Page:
Story by Bonnie Rochman, videos by Jessey Dearing and Joshua Trujillo
Duke Ellington. Miles Davis. Charlie Parker. Louis Armstrong. Thelonious Monk.
The list of revered male jazz musicians goes on and on, with scarcely a woman among them. Sophie Parsons wants to change that.
Parsons, 17, has been playing the bass for five years, ever since she auditioned in middle school to play piano and alto sax. By her own description, she nailed the audition, so much so that the band teacher said: “You have a good sense of rhythm, and we need a bass player.”
That audition came toward the end of seventh grade. Parsons spent the summer learning how to play the towering bass. “It was probably two feet taller than me,” she said.
She took a lesson or two from a teacher to grasp the fundamentals but learned the rest on her own by watching YouTube videos and practicing, practicing, practicing.
Now in her senior year at Mountlake Terrace High School, Parsons — the only female in her school’s jazz band — participated for the third year in a quintessential Seattle jazz event: Hot Java Cool Jazz, a benefit concert presented by Starbucks on Friday. This is the concert’s 23rd year, which organizers believe makes it the city’s longest-standing youth jazz showcase. The event, which features the top five area high school jazz bands, honors the young musicians’ talent and directs all proceeds back to the schools.
This year’s show at Seattle’s storied, 2,800-seat Paramount Theatre raised about $12,000 per school to help fund jazz programming and trips. Over the years, more than $680,000 has been donated to the participating schools’ music programs through Hot Java Cool Jazz.
The money collected is put to good use: High school jazz bands travel frequently; The best get invited to the Essentially Ellington jazz competition held annually in New York City. Fifteen bands from across the country compete, and this year, three of them hail from the Seattle area. “This just shows the caliber of what we’re getting at Hot Java Cool Jazz,” said June Ashley, manager of Starbucks community partnerships. “It’s a really magical night.”
‘The pressure of playing in a really amazing place’: Paramount Theatre sells out
Inside the elegant Paramount, the energy and excitement is palpable and distinct from competitions, where students are under pressure to perform. Instead, there is “the pressure of playing in a really amazing place,” said Ashley. “They get on stage and are so composed, but backstage they are running around like high school kids.”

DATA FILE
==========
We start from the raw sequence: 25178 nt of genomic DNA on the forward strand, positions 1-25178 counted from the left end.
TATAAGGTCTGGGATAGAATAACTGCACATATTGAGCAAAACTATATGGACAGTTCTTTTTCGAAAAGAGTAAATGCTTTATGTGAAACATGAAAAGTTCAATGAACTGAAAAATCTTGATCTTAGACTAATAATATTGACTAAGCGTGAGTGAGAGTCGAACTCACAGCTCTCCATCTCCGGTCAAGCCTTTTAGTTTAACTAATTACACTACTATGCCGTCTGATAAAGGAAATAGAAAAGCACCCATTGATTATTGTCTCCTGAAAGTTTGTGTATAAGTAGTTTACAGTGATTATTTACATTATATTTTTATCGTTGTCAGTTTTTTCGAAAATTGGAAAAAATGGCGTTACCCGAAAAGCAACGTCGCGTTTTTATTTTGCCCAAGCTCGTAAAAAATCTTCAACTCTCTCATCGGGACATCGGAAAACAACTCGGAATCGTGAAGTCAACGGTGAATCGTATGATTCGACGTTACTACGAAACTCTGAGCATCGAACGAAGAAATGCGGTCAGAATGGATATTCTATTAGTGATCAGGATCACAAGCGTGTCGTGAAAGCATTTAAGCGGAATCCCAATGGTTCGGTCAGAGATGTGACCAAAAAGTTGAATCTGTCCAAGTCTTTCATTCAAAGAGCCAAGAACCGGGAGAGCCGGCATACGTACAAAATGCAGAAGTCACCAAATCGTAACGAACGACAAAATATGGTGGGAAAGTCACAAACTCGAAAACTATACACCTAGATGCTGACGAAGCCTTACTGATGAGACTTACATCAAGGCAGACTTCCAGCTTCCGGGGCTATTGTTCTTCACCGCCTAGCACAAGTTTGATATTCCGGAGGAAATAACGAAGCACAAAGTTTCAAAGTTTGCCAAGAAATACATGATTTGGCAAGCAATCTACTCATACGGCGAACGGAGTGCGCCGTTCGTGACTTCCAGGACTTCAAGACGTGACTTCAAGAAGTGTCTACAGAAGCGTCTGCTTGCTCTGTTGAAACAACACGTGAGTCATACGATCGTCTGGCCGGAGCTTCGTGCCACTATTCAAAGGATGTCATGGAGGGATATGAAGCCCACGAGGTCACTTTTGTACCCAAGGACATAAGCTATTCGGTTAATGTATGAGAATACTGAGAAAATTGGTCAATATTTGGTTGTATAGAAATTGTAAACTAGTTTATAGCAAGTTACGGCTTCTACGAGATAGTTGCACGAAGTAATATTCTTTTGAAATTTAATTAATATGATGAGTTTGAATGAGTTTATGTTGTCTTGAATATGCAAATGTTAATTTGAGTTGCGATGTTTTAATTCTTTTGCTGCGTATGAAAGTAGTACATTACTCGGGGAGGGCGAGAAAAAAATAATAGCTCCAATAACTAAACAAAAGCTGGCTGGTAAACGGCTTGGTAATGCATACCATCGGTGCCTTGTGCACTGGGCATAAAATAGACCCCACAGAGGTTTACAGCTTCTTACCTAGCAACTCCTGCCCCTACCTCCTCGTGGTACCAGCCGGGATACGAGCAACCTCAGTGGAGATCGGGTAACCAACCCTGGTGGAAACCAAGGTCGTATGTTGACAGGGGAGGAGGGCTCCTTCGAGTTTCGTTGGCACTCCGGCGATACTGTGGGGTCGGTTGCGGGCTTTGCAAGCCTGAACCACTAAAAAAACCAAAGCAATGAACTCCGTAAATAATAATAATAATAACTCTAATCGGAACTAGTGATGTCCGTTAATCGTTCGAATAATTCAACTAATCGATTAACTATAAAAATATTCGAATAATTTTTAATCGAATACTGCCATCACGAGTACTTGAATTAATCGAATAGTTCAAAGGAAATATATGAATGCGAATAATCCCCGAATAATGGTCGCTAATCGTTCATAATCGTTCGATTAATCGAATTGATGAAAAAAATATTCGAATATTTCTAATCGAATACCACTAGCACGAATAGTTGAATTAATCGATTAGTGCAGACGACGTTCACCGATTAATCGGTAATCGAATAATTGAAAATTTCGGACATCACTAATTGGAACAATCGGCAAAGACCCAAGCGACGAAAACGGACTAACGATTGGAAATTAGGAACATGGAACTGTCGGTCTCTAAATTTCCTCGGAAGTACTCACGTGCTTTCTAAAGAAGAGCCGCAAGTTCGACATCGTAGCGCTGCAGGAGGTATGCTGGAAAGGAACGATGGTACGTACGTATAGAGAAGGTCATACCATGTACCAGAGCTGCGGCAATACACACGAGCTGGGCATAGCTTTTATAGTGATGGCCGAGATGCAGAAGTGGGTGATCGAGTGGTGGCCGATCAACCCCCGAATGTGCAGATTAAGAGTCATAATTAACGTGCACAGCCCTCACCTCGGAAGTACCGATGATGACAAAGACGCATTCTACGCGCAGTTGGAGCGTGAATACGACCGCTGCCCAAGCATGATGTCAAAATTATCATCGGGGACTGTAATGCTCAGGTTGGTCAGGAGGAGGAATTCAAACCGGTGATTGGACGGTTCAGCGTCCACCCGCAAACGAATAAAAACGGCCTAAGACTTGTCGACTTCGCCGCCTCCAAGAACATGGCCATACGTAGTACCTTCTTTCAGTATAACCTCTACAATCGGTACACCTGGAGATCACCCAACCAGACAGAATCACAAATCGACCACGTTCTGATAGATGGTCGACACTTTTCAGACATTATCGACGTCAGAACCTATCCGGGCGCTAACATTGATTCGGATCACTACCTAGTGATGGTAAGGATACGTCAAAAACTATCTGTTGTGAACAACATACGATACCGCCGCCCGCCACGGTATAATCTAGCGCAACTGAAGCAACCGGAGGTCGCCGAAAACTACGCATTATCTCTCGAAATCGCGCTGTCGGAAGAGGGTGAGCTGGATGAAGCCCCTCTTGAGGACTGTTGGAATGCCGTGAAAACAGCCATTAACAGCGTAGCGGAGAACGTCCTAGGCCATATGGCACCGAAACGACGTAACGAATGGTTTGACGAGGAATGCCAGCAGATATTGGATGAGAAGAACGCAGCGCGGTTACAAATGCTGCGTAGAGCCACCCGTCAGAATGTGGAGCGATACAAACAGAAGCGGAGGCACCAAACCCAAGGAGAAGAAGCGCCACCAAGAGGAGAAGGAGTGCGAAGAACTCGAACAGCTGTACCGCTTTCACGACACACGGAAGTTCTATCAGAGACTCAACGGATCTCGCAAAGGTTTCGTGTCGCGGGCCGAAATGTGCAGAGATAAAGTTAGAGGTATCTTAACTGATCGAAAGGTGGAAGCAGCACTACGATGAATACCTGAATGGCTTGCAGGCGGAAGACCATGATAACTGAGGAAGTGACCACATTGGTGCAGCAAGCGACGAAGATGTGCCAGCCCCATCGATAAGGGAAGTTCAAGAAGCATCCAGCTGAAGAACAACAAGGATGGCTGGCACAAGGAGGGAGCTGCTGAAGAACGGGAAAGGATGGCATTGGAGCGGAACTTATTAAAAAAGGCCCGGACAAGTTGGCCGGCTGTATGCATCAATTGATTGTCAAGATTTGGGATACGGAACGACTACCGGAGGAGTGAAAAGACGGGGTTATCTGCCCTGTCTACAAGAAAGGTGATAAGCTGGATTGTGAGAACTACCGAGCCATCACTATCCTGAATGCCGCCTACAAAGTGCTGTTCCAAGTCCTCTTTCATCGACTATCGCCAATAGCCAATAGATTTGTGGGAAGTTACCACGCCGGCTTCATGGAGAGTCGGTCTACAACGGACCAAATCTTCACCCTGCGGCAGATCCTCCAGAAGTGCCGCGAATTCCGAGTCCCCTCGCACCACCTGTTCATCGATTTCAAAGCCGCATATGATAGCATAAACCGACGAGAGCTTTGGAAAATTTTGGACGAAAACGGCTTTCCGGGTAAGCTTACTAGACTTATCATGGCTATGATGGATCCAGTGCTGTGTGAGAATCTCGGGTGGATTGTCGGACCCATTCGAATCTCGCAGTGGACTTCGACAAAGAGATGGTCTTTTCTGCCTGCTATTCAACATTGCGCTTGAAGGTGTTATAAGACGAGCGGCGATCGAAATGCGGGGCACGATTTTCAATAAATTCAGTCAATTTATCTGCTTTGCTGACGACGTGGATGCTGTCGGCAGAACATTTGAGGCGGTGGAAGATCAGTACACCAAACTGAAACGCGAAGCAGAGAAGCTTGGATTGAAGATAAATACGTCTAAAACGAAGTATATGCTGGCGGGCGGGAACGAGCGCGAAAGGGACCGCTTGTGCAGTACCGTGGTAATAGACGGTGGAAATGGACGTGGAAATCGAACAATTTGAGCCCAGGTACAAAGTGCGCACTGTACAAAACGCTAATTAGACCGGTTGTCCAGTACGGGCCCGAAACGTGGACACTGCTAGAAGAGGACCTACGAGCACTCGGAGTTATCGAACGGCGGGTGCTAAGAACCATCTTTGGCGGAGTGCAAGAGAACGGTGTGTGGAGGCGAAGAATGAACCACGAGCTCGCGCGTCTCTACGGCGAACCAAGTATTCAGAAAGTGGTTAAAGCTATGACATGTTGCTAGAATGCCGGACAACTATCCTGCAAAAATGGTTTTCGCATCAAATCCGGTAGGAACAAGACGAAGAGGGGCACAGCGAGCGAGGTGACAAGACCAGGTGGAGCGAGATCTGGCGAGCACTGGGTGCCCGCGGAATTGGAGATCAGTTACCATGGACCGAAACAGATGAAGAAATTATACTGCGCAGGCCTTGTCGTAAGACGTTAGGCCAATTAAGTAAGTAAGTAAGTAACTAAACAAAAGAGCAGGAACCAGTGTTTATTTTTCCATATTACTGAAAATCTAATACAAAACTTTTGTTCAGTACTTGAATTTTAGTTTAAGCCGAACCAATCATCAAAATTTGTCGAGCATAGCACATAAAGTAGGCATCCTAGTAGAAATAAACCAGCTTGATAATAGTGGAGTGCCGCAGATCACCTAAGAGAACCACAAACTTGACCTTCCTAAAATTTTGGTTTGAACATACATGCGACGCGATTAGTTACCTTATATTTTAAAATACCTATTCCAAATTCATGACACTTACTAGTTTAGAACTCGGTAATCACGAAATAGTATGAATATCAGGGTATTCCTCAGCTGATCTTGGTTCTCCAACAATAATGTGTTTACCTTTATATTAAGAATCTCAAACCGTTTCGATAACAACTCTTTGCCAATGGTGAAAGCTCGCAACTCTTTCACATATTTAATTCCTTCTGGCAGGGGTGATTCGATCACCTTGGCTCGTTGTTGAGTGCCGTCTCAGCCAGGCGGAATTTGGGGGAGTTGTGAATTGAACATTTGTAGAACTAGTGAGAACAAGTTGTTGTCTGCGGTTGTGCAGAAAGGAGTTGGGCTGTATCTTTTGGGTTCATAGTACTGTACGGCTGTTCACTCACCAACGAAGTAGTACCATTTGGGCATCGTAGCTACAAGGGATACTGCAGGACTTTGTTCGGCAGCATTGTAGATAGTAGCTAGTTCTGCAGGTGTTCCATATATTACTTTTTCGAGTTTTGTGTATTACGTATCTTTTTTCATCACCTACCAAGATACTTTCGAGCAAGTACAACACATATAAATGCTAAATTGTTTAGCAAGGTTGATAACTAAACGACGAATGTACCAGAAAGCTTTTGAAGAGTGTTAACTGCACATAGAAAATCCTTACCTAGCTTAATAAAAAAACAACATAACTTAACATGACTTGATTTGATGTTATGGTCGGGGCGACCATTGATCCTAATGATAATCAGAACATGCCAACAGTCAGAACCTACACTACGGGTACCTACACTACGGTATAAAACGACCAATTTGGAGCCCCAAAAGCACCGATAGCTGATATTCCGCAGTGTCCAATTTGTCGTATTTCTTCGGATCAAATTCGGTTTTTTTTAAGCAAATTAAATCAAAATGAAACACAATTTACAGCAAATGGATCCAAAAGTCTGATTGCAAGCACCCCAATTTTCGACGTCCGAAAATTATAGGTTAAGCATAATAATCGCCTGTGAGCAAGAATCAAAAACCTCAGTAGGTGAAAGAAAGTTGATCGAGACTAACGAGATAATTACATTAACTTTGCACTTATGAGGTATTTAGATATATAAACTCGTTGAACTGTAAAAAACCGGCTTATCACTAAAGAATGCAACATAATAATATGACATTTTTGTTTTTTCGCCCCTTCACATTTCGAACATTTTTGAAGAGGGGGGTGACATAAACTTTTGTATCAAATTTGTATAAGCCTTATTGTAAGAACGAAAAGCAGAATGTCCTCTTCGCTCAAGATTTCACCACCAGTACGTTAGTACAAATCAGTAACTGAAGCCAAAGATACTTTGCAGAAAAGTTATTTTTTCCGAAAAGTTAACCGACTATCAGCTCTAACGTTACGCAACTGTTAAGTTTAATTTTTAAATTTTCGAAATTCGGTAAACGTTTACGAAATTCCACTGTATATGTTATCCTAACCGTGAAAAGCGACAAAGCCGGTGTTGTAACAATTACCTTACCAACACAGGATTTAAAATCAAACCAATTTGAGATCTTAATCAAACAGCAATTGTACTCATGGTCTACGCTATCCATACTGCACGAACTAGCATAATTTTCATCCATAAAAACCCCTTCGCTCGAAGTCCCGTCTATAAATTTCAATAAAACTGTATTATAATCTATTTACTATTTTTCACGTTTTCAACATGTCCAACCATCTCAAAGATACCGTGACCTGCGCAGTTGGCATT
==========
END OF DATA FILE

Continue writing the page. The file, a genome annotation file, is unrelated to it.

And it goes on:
Hot Java Cool Jazz launched in 1995, the same year that Starbucks released its first music CD, Blue Note Blend, Vol. 1, in its stores. The CDs were enthusiastically received by coffee-lovers; Starbucks sold more than 75,000 in two weeks.
Inspired by the warm reception — and nudged along by inquiries from parents of jazz musicians wondering how Starbucks might help support local high school jazz efforts — several Starbucks partners decided to create a jazz fundraiser for these programs. On the day of the first show, just 150 tickets had been sold, though nearly 1,000 people ended up coming. Over two decades, Hot Java Cool Jazz has assembled a considerable fan base. This year’s performance sold out more than a week before the event.
Starbucks stopped selling CDs in 2015, in favor of a streaming partnership with Spotify. “Times have changed,” said Holly Hinton, director of music and artist partnerships at Starbucks.
But the company’s commitment to Hot Java Cool Jazz has only strengthened. “Our passion for music and community engagement remains,” said Hinton. “It’s so cool to see those kids get up on that stage and deliver.”
The five bands are selected through a “blind” listening screen in which members of Starbucks entertainment team and the Musicians Partner Network — an internal group of partners who get together to play music — vote on the most talented high school bands, rating them on criteria such as soulfulness and improvisation in addition to technique and musicianship.
“It’s an amazing way to give back to our community,” said Ashley.
Female jazz musicians are a rare breed
For Parsons, it’s an opportunity to show other girls that jazz doesn’t just have to be the purview of men. Young girls regularly come up to Parsons after concerts to compliment her playing; she takes the opportunity to try to inspire them. “I say no matter what your gender is, you can dominate this,” said Parsons, whose musical ability runs in the family. She describes her grandmother, a pianist, as “Beethoven in female form.”
Harkening back to its roots, jazz has been a showplace for men, though female vocalists such as Ella Fitzgerald and Nina Simone also have left their mark on the genre. But female jazz musicians are a rare breed.
“There’s definitely a scarcity of girls doing jazz, especially in high school,” said Parsons, whose band consists of about 25 musicians. Being the only girl in her jazz band, she says, is like “having a bunch of brothers who tease you.”
All that teasing can serve as motivation to excel.
“I love seeing people’s faces when I say I play the bass,” said Parsons. “I say, ‘Yeah, I play the bass, and I rock it.’ I love showing up the guys.”
Student musicians featured in videos
Videos shown between each school performance at The Paramount highlighted the thoughtful and fun answers students had to a series of questions asked a few weeks before the performances. You can see all the videos below.